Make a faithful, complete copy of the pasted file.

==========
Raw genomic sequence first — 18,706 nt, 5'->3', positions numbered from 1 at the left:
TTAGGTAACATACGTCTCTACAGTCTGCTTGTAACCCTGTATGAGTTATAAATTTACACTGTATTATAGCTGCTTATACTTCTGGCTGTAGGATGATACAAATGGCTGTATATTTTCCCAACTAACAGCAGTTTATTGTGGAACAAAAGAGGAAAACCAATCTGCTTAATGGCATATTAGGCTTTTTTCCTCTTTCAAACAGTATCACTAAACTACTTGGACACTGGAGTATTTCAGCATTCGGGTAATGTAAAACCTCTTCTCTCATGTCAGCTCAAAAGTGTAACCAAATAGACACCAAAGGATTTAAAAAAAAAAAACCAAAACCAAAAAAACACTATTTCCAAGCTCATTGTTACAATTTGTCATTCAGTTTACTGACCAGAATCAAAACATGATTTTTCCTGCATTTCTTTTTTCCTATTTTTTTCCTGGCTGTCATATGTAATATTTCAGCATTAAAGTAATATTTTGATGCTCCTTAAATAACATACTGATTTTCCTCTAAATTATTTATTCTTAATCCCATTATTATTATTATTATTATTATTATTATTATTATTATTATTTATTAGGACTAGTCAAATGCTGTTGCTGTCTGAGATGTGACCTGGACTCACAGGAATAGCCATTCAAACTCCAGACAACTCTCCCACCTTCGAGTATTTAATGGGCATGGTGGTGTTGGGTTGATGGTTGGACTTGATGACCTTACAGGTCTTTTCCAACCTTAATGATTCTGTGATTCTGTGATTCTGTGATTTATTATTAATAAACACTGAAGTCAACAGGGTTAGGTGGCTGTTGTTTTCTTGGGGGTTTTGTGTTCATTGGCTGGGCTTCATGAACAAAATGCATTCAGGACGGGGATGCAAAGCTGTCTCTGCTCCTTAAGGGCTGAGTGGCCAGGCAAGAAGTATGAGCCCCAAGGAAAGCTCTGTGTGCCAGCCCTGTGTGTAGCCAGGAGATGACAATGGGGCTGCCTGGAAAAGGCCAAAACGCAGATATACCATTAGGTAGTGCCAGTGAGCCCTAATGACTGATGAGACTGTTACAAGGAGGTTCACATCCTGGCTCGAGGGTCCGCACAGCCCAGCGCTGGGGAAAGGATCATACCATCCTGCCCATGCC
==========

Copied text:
Raw genomic sequence first — 18,706 nt, 5'->3', positions numbered from 1 at the left:
TTAGGTAACATACGTCTCTACAGTCTGCTTGTAACCCTGTATGAGTTATAAATTTACACTGTATTATAGCTGCTTATACTTCTGGCTGTAGGATGATACAAATGGCTGTATATTTTCCCAACTAACAGCAGTTTATTGTGGAACAAAAGAGGAAAACCAATCTGCTTAATGGCATATTAGGCTTTTTTCCTCTTTCAAACAGTATCACTAAACTACTTGGACACTGGAGTATTTCAGCATTCGGGTAATGTAAAACCTCTTCTCTCATGTCAGCTCAAAAGTGTAACCAAATAGACACCAAAGGATTTAAAAAAAAAAAACCAAAACCAAAAAAACACTATTTCCAAGCTCATTGTTACAATTTGTCATTCAGTTTACTGACCAGAATCAAAACATGATTTTTCCTGCATTTCTTTTTTCCTATTTTTTTCCTGGCTGTCATATGTAATATTTCAGCATTAAAGTAATATTTTGATGCTCCTTAAATAACATACTGATTTTCCTCTAAATTATTTATTCTTAATCCCATTATTATTATTATTATTATTATTATTATTATTATTATTATTTATTAGGACTAGTCAAATGCTGTTGCTGTCTGAGATGTGACCTGGACTCACAGGAATAGCCATTCAAACTCCAGACAACTCTCCCACCTTCGAGTATTTAATGGGCATGGTGGTGTTGGGTTGATGGTTGGACTTGATGACCTTACAGGTCTTTTCCAACCTTAATGATTCTGTGATTCTGTGATTCTGTGATTTATTATTAATAAACACTGAAGTCAACAGGGTTAGGTGGCTGTTGTTTTCTTGGGGGTTTTGTGTTCATTGGCTGGGCTTCATGAACAAAATGCATTCAGGACGGGGATGCAAAGCTGTCTCTGCTCCTTAAGGGCTGAGTGGCCAGGCAAGAAGTATGAGCCCCAAGGAAAGCTCTGTGTGCCAGCCCTGTGTGTAGCCAGGAGATGACAATGGGGCTGCCTGGAAAAGGCCAAAACGCAGATATACCATTAGGTAGTGCCAGTGAGCCCTAATGACTGATGAGACTGTTACAAGGAGGTTCACATCCTGGCTCGAGGGTCCGCACAGCCCAGCGCTGGGGAAAGGATCATACCATCCTGCCCATGCC